People Are Leaving These 5 Oklahoma Towns as Soon as Possible


Oklahoma is a state renowned for its natural grandeur, diverse culture, and extensive history. Nevertheless, not every municipality in the region is flourishing in the twenty-first century.

Certain regions are currently grappling with obstacles including but not limited to social issues, environmental degradation, and economic stagnation. Seven Oklahoma communities are currently experiencing a significant outflow of residents, according to multiple sources.

Read more: Here Are 5 Arizona Cities People Are Leaving as Soon as Possible

1. Cardin

Cardin is a dead town in Ottawa County, which is close to the borders of Kansas and Missouri. The town used to be very busy with mining, but lead and zinc trash from nearby mines made it dirty.

In 1983, the town was named a Superfund site, and the Environmental Protection Agency moved most of the people who lived there. Cardin is mostly gone now; only a few houses and a graveyard are left.

2. Lone Wolf

The town of Lone Wolf is in Kiowa County. It was named for a Kiowa chief. It was built in 1901 as a railroad town and did well with farming and oil output. However, the town had to deal with droughts, dust storms, and the Great Depression in the 1930s.

Its population dropped from more than 1,000 in 1950 to less than 400 in 2020, and it has never fully returned. There is a lot of crime in the town, and people don’t like living there.

3. Corn

The Germans who moved to Washita County in 1892 started the town of Corn. It was first called Korn, which is the German word for grain. But because of anti-German feelings during World War I, it was changed to Corn in 1918.

People know the town for its Mennonite history, the Corn Bible Academy that happens every year, and the Corn Carnival. But in the last few decades, many young people have left the town to find better chances elsewhere, and it has lost a lot of people and businesses.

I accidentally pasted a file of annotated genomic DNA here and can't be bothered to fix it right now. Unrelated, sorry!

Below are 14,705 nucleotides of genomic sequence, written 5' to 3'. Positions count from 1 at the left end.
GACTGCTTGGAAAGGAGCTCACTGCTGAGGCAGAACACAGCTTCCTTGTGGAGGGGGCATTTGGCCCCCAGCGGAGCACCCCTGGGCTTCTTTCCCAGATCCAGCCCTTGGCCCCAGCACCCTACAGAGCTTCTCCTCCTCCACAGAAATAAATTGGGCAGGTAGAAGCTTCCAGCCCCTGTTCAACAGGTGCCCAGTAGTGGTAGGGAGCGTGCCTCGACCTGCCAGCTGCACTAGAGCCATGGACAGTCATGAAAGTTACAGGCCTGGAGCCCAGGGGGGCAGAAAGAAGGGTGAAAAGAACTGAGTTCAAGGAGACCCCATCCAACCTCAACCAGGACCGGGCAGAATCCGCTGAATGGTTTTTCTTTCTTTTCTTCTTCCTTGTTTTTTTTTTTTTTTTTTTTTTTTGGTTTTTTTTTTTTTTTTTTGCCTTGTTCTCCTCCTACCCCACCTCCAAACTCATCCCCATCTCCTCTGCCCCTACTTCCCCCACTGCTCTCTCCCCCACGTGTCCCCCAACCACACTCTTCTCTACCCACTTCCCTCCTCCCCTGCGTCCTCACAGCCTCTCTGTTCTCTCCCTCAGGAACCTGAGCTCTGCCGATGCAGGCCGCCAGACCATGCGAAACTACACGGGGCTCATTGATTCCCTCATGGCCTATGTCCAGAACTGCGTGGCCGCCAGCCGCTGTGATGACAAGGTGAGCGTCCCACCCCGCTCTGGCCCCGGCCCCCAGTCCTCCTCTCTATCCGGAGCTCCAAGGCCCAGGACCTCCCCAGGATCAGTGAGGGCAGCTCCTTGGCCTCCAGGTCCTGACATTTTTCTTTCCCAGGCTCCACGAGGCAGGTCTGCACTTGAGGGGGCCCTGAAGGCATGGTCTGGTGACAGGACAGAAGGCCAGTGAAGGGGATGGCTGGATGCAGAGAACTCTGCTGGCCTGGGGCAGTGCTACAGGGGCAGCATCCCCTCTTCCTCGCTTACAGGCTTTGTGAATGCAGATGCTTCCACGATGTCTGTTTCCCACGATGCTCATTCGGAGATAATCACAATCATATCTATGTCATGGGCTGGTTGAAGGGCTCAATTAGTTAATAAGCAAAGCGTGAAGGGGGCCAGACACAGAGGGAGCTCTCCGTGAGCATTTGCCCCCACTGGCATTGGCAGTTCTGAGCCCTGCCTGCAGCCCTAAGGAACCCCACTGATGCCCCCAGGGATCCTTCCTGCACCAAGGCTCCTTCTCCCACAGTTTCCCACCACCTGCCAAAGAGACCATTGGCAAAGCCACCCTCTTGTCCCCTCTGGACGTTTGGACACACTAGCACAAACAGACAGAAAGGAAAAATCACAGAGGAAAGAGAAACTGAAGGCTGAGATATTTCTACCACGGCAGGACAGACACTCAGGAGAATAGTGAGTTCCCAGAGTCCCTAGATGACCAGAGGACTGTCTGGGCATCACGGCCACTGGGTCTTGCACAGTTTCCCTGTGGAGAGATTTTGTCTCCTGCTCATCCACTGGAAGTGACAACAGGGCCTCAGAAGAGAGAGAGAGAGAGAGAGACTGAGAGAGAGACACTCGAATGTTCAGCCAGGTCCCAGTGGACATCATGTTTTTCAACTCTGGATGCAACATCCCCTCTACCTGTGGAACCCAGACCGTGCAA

4 Earlsboro

The town of Earlsboro is in Pottawatomie County, close to the Seminole Nation. It was built in 1891 as a trade post, and when oil was found in the area in the 1920s, it took off.

The town was called the “Town that Oil Built,” and it drew a lot of famous people, bettors, and people who were breaking the law.

The oil boom didn’t last long, though, and by the 1930s, the town was broke. The town has never been as great as it used to be, and it has had problems with crime, poverty, and unemployment.

5. Hitchcock

The town of Hitchcock is in Blaine County. It was named for a railroad official. It began as a farming village in 1892 and kept growing until the 1940s.

The town did suffer a lot, though, during the Dust Bowl, when railroads went out of business and schools were merged. The town is now a dead town because most of the people and companies have left. The Skeleton Creek Ranch, a spooky house that opens for Halloween, is the only draw left in Hitchcock.

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